In our latest analysis of construction materials prices and labour costs, Building reports on rocketing input prices and a recent drop in the cost of materials – plus why building operatives are whistling a happy tune …

Key trends

The rate of growth in cost indices has passed its peak but still exceeds 5%
Cost increases in the building sector are higher than M&E with the gap likely to widen because of higher labour cost increases
Falling steel prices bring down the cost of steel-related elements but increasing costs of non-ferrous metals drive up others

The year-on-year rate of change of all construction-related index series has now started to slow as materials price inflation rates have subsided. By contrast, the annual rate of increase recorded in the Consumer Prices Index has risen to its highest level over this five-year period.

Over the year to the second quarter 2005, out of the series, the Building Cost Index now shows the highest rate of increase at 6.3%, with the materials element rising some 5% and labour costs increasing more than 7%. This rate of increase is set to rise further as a 9.5% wage award comes into effect in the next quarter.

The graph left shows that the rise in electrical costs has now levelled off after six consecutive quarterly increases. Electrical materials prices have stabilised this year after an 11% rise in 2004.

Mechanical services costs have risen just fractionally less than building and electrical costs over the past year but with labour costs expected to rise 5% in October and materials costs still rising (up 3% in the first half of 2005), the annual rise in mechanical costs is likely to exceed that of electrical costs by the end of the year.

Price adjustment formulae for construction contracts

Price adjustment formulae indices, compiled by DTI and ONS, help calculate increased costs on fluctuating or variation-of-price contracts. They provide useful guidance on cost changes in various trades and industry sectors and on the differential movement of work sections in Spon’s Price Books.

August 2004-August 2005

Over the past year, the average increase in the 60 building work categories has been 6.1%, down from three months ago, despite the fact that a 9% rise in building labour costs entered the indices from July.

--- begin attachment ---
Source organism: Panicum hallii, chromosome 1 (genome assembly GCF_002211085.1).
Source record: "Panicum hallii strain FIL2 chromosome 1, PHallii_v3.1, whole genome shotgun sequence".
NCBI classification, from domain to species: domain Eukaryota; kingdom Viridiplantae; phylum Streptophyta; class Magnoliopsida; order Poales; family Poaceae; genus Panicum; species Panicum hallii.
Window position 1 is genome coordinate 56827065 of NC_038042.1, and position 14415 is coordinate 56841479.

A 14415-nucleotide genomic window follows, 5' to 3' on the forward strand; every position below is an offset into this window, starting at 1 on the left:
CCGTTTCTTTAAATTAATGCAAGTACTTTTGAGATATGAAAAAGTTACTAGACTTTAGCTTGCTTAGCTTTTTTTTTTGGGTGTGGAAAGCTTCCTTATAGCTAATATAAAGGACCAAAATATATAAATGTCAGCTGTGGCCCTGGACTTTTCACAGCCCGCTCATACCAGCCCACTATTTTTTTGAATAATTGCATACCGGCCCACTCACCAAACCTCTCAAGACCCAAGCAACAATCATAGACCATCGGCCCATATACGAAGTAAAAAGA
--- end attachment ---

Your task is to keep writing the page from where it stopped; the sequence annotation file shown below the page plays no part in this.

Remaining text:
Over the year August 2004 to August 2005, two building work categories have registered falls:

Concrete: reinforcement –8.9%
Windows and doors: steel –5.1%

These index series show that the steel crisis was over by the end of 2004 and, since then, prices have been falling. However, the building work categories do not include structural steelwork, for which the DTI compiles separate index series for labour and materials. The index for structural steelwork materials for building work shows a rise of 5% over the year to July 2005 but a fall of 10% since January 2005.

The building work categories showing the largest percentage increases over the past year are:

Cladding and covering: copper +12.5
Cladding and covering: zinc +11.6
Finishes: bitumen, resin and latex flooring +11.4
Excavation and disposal +9.8
Demolitions +9.5
Concrete: insitu +9.0
Brickwork and blockwork +8.5
Insulation +8.5
Finishes: screeds +8.4
Finishes: painting and decorating +8.4
Pipes and accessories: copper +8.4
Pipes and accessories: steel +8.3

Some of these categories, such as demolitions, excavation and disposal, and painting and decorating, have had high cost growth because of their high labour content. Others, such as cladding and pipework, reflect the dramatic price increases that metals have undergone over the past two years.

The DTI’s input index for plant shows a rise of 11.4% over this period, reflecting both a high building labour content and soaring fuel costs.


As consumer prices exceed government targets, the industry is facing input prices up 13.5% on last year – a rate of increase that hasn’t been seen for 20 years …